By Corey Deiterman
By William Michael Smith
By Jef With One F
By Craig Hlavaty
By Jesse Sendejas Jr.
By Sonya Harvey
By Jesse Sendejas Jr.
By Nathan Smith
The Wolfe Tones
Monday, November 21
Stevens of Hollywood Dance Studio
The Wolfe Tones, named for an 18th-century Irish nationalist, have spent the last three decades singing of their dream of a unified Ireland -- and of the national sport of that beautiful land, which is killing your neighbors over which church you're too hung over to attend. The Wolfe Tones' repertoire is largely editorial, unabashedly anti-British and beautifully delivered with harmonizing vocals and traditional instruments, backed incongruously by an electric bass. In lilting brogues, mandolinist Derek Warfield and his banjo-playing brother Brian reminded what seemed to be the bulk of Houston's expatriate Irish community of the particulars of whatever outrage the next song commemorated. Evictions, famines, the Irish diaspora, the martyrdom of various rebels and the excesses of the Royal Ulster Constabulary were described with soaring harmonies and the haunting wailing of Noel Nagel's tin whistle and Uileann pipes. Despite cheers that greeted the Warfields' strident Ireland-for-the-Irish polemics, the evening's loudest applause came when one of the brothers mentioned that "the peace seems to be holding."
Accordionist Ed Gorman and guitarist Kevin Patton opened for The Wolfe Tones with a combination of Gorman originals and militant standards. Near the end of their set, Patton traded guitar for bodhran and treated the crowd to a pounding solo in the call-to-battle style that shows the instrument's martial origins. It was an apt introduction to the headline act.
-- Jim Sherman
Tuesday, November 22
Urban Art Bar
The Red Hot Chili Peppers, Living Colour and the Bad Brains, among other bands, have accumulated enough critical and commercial success between them for the Grammys to set up a new category for bands blending funk and hard-core, if only they could devise a less cumbersome name than "funkcore" or "hardfunk" (or "appropriation" or "exploitation") or however it is they are labeled these days. Big Chief, now touring in support of their Capitol debut Platinum Jive, add their own Motor City twist to the genre. Their entertaining brew of Parliament/ Funkadelic (especially the late, great Detroit resident Eddie Hazel), the Stooges, the MC5 (especially the late, great Detroit resident Fred "Sonic" Smith), blaxploitation flicks and their soundtracks, early '70s Miles Davis, Black Sabbath, the Bad Brains (of course), early '80s Midwestern hard-core, and a graphic sensibility inspired by ritual Mayan art is proudly more than mere homage and admittedly not quite groundbreaking.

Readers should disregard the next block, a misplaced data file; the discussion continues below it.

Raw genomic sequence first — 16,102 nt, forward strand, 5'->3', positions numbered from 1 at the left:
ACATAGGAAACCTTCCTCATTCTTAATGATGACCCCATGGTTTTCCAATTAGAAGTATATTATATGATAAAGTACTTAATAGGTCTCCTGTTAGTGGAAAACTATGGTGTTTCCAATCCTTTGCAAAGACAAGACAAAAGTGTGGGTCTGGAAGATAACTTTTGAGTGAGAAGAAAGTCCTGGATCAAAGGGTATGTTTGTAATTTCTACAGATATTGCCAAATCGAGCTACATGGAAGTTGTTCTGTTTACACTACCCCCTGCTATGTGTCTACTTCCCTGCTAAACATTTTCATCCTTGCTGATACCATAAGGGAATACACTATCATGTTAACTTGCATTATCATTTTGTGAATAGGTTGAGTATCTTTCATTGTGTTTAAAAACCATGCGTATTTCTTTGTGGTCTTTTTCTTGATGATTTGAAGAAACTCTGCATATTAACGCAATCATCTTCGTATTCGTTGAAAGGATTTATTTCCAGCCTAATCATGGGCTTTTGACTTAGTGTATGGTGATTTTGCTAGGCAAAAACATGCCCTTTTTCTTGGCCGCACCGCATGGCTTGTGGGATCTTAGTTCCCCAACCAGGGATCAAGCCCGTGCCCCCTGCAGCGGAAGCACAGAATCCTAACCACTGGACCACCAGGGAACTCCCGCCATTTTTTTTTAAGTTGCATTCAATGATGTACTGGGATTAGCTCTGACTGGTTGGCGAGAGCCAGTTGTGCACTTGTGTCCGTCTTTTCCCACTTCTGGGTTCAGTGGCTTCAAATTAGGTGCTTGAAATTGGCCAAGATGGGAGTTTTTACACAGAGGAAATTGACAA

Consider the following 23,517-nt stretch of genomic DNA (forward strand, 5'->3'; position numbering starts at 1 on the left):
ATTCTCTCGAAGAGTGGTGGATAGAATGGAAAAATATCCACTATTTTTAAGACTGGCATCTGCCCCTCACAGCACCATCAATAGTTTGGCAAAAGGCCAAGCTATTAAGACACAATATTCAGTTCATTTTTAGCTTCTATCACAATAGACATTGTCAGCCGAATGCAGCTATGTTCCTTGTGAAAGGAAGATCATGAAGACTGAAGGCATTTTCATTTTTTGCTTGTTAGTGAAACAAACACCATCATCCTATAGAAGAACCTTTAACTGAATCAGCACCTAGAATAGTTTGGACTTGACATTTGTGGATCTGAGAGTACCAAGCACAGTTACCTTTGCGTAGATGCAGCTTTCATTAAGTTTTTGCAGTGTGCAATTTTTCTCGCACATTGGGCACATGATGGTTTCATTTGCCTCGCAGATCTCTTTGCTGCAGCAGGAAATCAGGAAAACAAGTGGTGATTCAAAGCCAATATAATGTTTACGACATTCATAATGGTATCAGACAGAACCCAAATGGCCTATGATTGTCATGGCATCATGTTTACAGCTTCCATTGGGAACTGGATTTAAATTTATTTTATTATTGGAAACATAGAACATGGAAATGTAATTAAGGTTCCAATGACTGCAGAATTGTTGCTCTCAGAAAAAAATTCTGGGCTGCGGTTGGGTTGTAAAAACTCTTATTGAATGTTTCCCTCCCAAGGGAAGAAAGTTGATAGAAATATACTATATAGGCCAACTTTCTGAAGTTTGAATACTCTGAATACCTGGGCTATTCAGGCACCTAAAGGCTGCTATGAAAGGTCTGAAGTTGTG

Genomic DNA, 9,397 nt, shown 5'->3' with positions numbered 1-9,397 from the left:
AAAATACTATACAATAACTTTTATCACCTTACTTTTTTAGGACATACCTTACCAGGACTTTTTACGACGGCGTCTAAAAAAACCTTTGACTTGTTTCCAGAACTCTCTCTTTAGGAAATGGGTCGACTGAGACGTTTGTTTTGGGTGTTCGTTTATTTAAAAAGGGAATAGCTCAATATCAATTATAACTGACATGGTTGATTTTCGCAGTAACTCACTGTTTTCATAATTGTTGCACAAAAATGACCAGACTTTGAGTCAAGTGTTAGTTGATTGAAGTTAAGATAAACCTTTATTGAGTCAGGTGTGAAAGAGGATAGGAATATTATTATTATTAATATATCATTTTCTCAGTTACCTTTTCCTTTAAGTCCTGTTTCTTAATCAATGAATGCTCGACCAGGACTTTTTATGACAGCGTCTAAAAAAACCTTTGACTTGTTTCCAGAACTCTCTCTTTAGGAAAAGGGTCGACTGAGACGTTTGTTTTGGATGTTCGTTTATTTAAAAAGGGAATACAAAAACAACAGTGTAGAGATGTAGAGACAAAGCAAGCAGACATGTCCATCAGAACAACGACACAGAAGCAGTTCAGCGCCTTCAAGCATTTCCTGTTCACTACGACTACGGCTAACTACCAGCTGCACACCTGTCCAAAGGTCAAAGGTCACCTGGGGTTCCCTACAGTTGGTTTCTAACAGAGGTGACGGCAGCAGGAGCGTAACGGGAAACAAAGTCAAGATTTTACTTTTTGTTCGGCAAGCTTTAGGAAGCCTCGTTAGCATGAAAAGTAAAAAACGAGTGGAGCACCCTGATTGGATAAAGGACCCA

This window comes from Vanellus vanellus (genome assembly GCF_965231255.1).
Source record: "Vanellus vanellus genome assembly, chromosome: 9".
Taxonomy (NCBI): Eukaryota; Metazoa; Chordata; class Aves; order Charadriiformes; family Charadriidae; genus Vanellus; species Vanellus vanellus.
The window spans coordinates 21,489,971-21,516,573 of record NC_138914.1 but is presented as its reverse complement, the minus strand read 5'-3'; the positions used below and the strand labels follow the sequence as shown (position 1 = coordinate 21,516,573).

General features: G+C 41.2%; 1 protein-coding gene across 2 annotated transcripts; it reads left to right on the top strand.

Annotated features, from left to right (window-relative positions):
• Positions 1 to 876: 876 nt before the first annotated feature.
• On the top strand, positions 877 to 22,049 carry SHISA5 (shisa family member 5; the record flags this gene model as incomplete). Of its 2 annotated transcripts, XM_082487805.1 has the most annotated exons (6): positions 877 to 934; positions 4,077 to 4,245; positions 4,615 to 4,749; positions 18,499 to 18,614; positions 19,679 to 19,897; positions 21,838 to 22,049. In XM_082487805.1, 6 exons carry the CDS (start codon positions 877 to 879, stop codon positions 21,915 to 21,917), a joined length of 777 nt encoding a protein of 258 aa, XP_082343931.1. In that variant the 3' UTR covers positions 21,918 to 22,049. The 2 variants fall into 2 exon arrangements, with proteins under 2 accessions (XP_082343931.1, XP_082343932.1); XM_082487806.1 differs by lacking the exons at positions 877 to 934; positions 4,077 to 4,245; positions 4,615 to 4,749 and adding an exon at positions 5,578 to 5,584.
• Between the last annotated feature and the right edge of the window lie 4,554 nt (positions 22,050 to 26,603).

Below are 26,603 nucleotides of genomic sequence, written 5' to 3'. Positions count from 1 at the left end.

After openers the Goats finished an uneven and truncated set (one member of the band was heard apologizing to a fan for not finding the groove), half the vaguely alternative-looking and definitely young crowd left. Big Chief opened with "Brake Torque," their first single, tipping their hats to hard-core while avoiding its orthodox faster-fastest-too fast aesthetic. The funk started to show through on the next song, "Lion's Mouth," as bassist Matt O'Brien's greasy lines grounded the band in a way that Flea's slaphappy bass doesn't for the Chili Peppers. Throughout the show, singer Barry Henssler, he of the D. Boon-sized girth, overcame his limited range with energy and blessedly clear diction. Lead guitarist Phil Durr rose to Hazelesque heights during his lunging solo on "One Born Every Minute," from the band's Dolomite tribute album Mack Avenue Skullgame; in-house graphic designer Mark Dancey thrashed a consistently tight rhythm guitar. The set never really took off, though, and the band cut it short. The standoffish crowd, perhaps expecting a variation on the Goats' theme, just didn't respond to Big Chief's lively fusion gambit.
-- Peter Kelly
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